- Mood Swings
Your emotional states start to feel wavy. One minute you are happy, next, you feel like ripping someone or something apart out of anger. These emotional highs and lows will go on until the end of your pregnancy. Mood swings commonly occur during the first trimester. It subsides after that but returns towards the end of the third trimester. To feel a bit better, here are some of the things you can do to alleviate the pain
– Take naps.
– Eat well
– Chat with friends (spend enough time with them)
– Exercise regularly (we recommend light exercises)
It is possible to experience no symptoms during this stage. Humans are different; women are. Some woman never experiences nausea while they are pregnant, that doesn’t you won’t. It only means you are different.
6 Weeks Pregnant: Some of the things to consider
- Physically speaking, one of the things you’ll start to notice about your body during the earliest part of your pregnancy is an increase in the size of your breast. We previously talked about the texture of the breast during the sixth week. When the hormones switch to overdrive, it leads to skin changes. Your nipples may also turn a shade darker than the original color due to hyperpigmentation.
- Sometimes, you may feel overwhelmed, weighed down by concerns. All of these are absolutely normal and natural. During this period, you should learn to write down your thoughts as your heart starts to race – this will help you feel slightly better. Make a detailed list of questions you’d love to share with your doctor.
- If you don’t have roomy and stretchy clothes in your closet, then its time to go shopping for some. You can’t put on stuffy or tight clothes during this period as you won’t feel comfortable.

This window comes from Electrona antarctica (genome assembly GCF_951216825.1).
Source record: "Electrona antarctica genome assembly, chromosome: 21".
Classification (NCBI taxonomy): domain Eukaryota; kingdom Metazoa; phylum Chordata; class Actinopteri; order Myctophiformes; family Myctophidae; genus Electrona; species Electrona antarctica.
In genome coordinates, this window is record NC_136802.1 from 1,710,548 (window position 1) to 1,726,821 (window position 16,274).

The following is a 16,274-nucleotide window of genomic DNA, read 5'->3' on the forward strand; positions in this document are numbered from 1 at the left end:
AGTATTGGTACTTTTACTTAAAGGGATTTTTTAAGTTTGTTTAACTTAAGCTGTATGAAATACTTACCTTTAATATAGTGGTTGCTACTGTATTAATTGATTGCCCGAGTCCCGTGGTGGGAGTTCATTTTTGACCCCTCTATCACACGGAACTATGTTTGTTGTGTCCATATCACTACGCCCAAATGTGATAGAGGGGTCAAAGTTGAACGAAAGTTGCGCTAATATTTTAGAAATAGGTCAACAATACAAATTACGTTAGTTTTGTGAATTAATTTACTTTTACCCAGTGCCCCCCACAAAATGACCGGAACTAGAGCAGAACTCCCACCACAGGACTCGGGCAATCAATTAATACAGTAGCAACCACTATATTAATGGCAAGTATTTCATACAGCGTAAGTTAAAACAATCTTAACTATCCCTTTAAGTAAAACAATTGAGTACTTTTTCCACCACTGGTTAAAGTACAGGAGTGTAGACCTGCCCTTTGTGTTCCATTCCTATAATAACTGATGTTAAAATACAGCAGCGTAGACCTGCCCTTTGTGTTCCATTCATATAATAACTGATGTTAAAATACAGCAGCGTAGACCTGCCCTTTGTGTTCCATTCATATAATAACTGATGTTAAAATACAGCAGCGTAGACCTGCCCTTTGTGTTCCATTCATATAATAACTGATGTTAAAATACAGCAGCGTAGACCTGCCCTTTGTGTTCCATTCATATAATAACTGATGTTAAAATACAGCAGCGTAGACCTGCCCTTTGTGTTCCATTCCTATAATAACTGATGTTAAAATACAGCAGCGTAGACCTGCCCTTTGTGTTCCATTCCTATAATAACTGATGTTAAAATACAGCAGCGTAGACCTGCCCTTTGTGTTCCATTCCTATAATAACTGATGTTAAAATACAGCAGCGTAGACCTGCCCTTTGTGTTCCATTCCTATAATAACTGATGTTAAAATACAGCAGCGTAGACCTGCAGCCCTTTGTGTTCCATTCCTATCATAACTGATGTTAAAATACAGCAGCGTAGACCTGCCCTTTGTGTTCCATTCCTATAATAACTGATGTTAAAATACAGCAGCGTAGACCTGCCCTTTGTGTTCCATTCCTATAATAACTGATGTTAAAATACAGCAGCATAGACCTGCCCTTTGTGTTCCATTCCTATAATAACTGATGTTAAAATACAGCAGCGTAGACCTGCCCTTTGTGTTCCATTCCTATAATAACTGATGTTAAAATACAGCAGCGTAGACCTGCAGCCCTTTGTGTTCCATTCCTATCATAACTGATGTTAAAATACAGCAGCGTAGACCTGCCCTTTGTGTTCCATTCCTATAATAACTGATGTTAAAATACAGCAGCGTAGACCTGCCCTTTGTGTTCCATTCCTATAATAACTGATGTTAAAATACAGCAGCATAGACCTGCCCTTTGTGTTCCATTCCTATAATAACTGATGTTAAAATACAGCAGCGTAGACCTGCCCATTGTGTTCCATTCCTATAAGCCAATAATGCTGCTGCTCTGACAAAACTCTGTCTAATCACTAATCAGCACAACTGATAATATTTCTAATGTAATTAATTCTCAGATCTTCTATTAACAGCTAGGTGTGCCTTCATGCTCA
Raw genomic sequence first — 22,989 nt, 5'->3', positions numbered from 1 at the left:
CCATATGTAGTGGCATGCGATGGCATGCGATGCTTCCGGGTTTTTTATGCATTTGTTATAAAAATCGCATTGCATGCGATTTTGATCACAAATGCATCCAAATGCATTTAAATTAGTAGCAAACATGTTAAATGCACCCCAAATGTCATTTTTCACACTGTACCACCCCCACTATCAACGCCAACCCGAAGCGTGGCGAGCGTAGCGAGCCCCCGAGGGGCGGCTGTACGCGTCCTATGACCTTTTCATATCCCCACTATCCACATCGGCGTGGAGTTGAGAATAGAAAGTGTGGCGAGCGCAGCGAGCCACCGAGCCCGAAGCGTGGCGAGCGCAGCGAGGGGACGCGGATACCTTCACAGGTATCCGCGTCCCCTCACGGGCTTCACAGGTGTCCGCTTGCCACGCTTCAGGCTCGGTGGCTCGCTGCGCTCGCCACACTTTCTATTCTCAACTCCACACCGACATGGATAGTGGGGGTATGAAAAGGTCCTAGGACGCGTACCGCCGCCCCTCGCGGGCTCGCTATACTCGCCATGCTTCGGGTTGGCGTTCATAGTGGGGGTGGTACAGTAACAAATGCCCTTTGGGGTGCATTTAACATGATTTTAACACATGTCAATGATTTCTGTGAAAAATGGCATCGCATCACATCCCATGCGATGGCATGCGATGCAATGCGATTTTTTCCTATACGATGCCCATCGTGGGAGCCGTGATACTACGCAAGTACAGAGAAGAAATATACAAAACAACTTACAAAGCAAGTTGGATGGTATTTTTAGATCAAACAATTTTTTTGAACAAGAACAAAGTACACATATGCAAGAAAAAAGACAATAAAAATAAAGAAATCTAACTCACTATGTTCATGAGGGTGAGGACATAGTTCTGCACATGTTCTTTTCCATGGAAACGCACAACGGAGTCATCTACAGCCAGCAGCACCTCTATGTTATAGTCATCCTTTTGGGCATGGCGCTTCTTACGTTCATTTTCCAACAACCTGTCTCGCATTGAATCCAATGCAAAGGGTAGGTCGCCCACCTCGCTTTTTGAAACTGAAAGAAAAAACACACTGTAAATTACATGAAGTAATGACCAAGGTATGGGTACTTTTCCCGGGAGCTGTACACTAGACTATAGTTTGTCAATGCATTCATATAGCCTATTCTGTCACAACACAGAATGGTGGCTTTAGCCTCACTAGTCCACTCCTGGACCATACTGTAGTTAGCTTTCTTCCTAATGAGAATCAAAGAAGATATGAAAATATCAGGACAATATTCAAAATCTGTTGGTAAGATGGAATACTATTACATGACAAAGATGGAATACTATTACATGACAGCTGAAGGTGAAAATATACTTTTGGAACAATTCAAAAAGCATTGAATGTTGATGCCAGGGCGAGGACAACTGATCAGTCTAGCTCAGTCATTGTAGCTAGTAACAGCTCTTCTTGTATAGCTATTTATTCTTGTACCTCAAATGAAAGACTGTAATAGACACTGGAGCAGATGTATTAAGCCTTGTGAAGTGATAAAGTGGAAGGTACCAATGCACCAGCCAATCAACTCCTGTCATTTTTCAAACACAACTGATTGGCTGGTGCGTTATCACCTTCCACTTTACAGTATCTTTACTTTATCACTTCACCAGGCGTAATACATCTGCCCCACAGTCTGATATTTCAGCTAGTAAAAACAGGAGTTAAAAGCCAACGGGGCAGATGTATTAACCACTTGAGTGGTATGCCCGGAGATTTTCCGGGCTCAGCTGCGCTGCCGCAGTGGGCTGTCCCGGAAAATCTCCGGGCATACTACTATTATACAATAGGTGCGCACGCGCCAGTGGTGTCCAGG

- If you haven’t reviewed your health insurance policies, this will be the perfect time to do so. Cross the Ts and dot the ‘Is’ to make sure that you are fully covered. If you haven’t insured yourself and your baby, there are popular platforms in your area and on the internet where you’ll be fully guided on how to go about it.
- Do you have a scrapbook? Why not get one? Photo-journaling your week-to-week story is a fantastic thing to do. Take notes, pictures, and mementoes too. What better way to celebrate your pregnancy?
These are some of the things you should consider by the sixth week. You can never over-prepare for the birth of your little one. If it’s your first time, then these highlighted points will resonate with you.
Size of a baby by week
How big is a baby at 1 week?
To address the question of when does pregnancy starts to show, its definitely not the first week. Conception occurs two weeks from the first day of that period. In 40 weeks, your baby will grow from the size of an orange seed to the size of a watermelon. Safe to say you won’t notice anything in the first week.
Pregnancy symptoms at week 1
The symptoms are solely typical of your menstrual period. Remember, you aren’t pregnant in the real sense of it. The symptoms only last for seven days and three days in some cases. These symptoms can include:
– Lower back pain
– Vaginal bleeding.
– Mood swings
How big is a baby at 2 weeks?
At week 2, the baby is still the size of an orange seed.